MG has captured the essence from within yet again in her story about the D.C. Randonneurs 400k last Saturday. The view from the stoker compartment in many ways is different from that of the rider in front! Apparently, motion sickness is just one of the occupational hazards of riding tandem. Read all about it below.
While the 400K is really a one-day ride, it takes about a week for me to mentally prepare for it. I obsessively check weather websites, make lists of various outfit combinations for the big day based on the weather websites, pack and repack for the ride, and psyche myself up for the pre-dawn wakeup.
This 400K pre-ride preparation week brought a gradual deterioration of the weekend forecast, and a crescendo of fantastic weekday weather– warm, sun-filled days of low humidity and light winds. Both Thursday and Friday, I found myself thinking, “This would be a nice day for a brevet.” Even though weekend weather predictions continued to show an increase in the likelihood of rain, I kept my fingers crossed and remained optimistic. That is, until I opened my email and saw this note: “Good luck everybody, hope you all finish before the storms!” At that moment, I knew we were doomed.
Saturday, I woke up at the uncivilized hour of 2:45 a.m., shrugged on my clothes, and headed over to the ride start with tandem partner Ed Felker. It was a friendly crowd, and the energy of the group belied the early hour. Chris Mento, ride organizer, sent us off into the darkness after pre-ride announcements.
My body went into full-on revolt about the morning activity. I spent the next 30 miles telling myself to not throw up, just hold on, and think about something to distract me until my “normal” wakeup time. Then it wouldn’t be so bad to be pedaling a bicycle! It would be civilized and wonderful. “Dream about sleeping!” I told myself. “No, don’t dream about sleeping. Bad idea!” I contented myself to dream about 7 a.m. and turned the pedals.
Ed and I caught up to Linda McAdams, Dan Oldale, and Lane Giardina at the information control at mile 38.9. Control question: On a scale of one to ten, how bad do you feel about 4 a.m. starts? Answer: 10. Just kidding, that was not the control question. We rode along together until the control at mile 73.7 in Shepherdstown, West Virginia. This was the Shepherdstown Sweet Shop, one of the best brevet controls ever.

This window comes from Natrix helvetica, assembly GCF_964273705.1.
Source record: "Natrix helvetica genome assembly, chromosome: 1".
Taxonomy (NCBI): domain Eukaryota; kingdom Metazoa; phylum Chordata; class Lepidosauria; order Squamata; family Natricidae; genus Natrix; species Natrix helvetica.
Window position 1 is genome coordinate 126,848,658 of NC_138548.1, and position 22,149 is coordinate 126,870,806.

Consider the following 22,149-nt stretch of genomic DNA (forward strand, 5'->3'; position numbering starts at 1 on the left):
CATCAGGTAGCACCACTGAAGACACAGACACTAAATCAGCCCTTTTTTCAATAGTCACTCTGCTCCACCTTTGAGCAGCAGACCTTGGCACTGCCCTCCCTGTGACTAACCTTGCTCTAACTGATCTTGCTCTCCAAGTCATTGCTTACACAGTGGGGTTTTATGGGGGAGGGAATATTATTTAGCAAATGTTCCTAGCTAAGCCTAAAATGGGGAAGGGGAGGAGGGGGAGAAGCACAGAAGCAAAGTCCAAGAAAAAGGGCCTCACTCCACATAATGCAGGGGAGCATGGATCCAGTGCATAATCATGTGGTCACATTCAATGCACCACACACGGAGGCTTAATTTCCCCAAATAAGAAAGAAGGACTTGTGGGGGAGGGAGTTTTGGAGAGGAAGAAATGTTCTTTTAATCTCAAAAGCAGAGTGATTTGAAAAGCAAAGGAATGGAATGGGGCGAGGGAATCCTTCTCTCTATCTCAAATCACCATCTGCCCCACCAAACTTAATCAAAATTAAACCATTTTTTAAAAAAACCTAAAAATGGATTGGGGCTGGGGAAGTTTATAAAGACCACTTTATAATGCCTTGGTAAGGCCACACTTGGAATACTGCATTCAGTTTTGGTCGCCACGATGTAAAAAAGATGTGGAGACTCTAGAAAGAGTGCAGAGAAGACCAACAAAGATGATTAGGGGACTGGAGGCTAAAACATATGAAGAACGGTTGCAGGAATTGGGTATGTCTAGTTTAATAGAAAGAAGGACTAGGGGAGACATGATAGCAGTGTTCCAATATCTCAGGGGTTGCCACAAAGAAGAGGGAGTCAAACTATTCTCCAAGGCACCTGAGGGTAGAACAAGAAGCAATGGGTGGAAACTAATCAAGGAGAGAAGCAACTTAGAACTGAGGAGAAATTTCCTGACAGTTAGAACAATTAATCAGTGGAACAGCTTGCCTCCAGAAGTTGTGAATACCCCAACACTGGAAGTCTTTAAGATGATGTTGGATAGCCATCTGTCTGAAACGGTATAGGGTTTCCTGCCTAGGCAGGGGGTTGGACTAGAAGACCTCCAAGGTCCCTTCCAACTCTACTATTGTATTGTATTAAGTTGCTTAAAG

As we arrived in town, a group of riders going the opposite direction asked us, “Are you coming back or going?” “Yes,” I wanted to respond. Even though we still had 176 miles to go, we now had 73.7 miles less to pedal. We found out later that there was another group doing a charity ride, and our routes overlapped in a couple of places.
I had been craving a latte for the past 20 miles and the Shepherdstown Sweet Shop did not disappoint. Ed and I took a little break, chatted with Chris Mento, admired the 400K binder he had prepared especially for the brevet, and grabbed some sandwiches for later in the afternoon (ham and Swiss on some kind of rosemary bread. One awesome sandwich!). As we were leaving we noticed George Moore talking with a local painter. I wasn’t sure if George was taking time out for art class or if he was giving the guy some pointers. Randonneurs like to give advice so it was hard to tell. Maybe he will let me know later.
Ed and I rode the next 40 miles solo and I started feeling good. Not because we were riding solo (we enjoy company!), but because it was finally a civilized time to be out on a bike ride. Then we rode past a water treatment plant and I thought I was going to die. Wow! What a stench! It was one of those smells where you take another little sniff just to confirm that the smell is truly as bad as you thought it was. YES! I started gagging. TERRIBLE!
Fortunately for me (and Ed, as his clean jersey was in jeopardy), the smell soon passed and we headed into some lovely and challenging sawteeth. I loved the terrain on this section. The roads were quiet, the landscape lush, and Ed and I were climbing well.
Unfortunately, the roads were a little bumpy and the constant up and down started doing a number on my stomach. I started concentrating intensely on not throwing up. I said, “Ed, this section is making me motion sick.” Always good to give warnings about these things, I decided. Fortunately, I kept it together, avoiding that unpleasant randonneur side effect of occasional vomiting for the third time that day, and we eventually made our way to milder and smoother pavement. Phew!
About ten miles outside of Hancock, Md., the sun came out. Exciting! I felt so optimistic about seeing the sun that I put my sunglasses on at the C&O Bike Shop Control at mile 110. Bad move. The sun disappeared as we left town and we did not see it for the rest of the day.
Around this time, we ran into Greg Conderacci and Andrea Matney. They rode on a little ahead of us, and as we pedaled behind them we could see them cresting rises and then disappearing as they descended again. After a few miles, though, they had vanished. “That was weird,” I told Ed. “Where did they go?” Ed and I concluded they must have dropped the randonneur hammer and motored off. We found out later that they were taking a little sidetrip into Bonusmilelandia.
The riding through miles 115 to 128 was awesome. I really felt like we were “out there.” The Little Cove Creek Valley was full of beautiful old barns and scenic vistas of the mountains and the valley. The awesome factor went down a little bit when the skies started spitting, but it was still a pleasant day and the temperatures were good for riding.